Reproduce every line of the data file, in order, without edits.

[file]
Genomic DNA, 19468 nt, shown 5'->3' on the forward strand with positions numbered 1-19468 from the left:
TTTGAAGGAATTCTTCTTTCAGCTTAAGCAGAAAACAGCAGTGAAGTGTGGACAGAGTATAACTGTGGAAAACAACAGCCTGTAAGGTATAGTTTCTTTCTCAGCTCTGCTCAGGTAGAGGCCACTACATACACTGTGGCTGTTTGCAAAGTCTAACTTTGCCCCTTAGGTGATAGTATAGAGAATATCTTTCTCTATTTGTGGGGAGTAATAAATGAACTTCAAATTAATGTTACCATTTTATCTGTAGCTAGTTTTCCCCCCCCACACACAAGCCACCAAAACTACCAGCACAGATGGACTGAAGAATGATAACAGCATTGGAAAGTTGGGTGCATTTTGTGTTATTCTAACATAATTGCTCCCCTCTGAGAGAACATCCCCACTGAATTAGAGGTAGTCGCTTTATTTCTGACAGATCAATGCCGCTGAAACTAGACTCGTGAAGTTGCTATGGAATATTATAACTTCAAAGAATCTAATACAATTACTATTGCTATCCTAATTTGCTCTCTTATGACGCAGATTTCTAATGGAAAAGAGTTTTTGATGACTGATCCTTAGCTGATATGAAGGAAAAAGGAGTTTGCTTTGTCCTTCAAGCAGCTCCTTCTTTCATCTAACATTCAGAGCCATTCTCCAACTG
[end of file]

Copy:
Genomic DNA, 19468 nt, shown 5'->3' on the forward strand with positions numbered 1-19468 from the left:
TTTGAAGGAATTCTTCTTTCAGCTTAAGCAGAAAACAGCAGTGAAGTGTGGACAGAGTATAACTGTGGAAAACAACAGCCTGTAAGGTATAGTTTCTTTCTCAGCTCTGCTCAGGTAGAGGCCACTACATACACTGTGGCTGTTTGCAAAGTCTAACTTTGCCCCTTAGGTGATAGTATAGAGAATATCTTTCTCTATTTGTGGGGAGTAATAAATGAACTTCAAATTAATGTTACCATTTTATCTGTAGCTAGTTTTCCCCCCCCACACACAAGCCACCAAAACTACCAGCACAGATGGACTGAAGAATGATAACAGCATTGGAAAGTTGGGTGCATTTTGTGTTATTCTAACATAATTGCTCCCCTCTGAGAGAACATCCCCACTGAATTAGAGGTAGTCGCTTTATTTCTGACAGATCAATGCCGCTGAAACTAGACTCGTGAAGTTGCTATGGAATATTATAACTTCAAAGAATCTAATACAATTACTATTGCTATCCTAATTTGCTCTCTTATGACGCAGATTTCTAATGGAAAAGAGTTTTTGATGACTGATCCTTAGCTGATATGAAGGAAAAAGGAGTTTGCTTTGTCCTTCAAGCAGCTCCTTCTTTCATCTAACATTCAGAGCCATTCTCCAACTG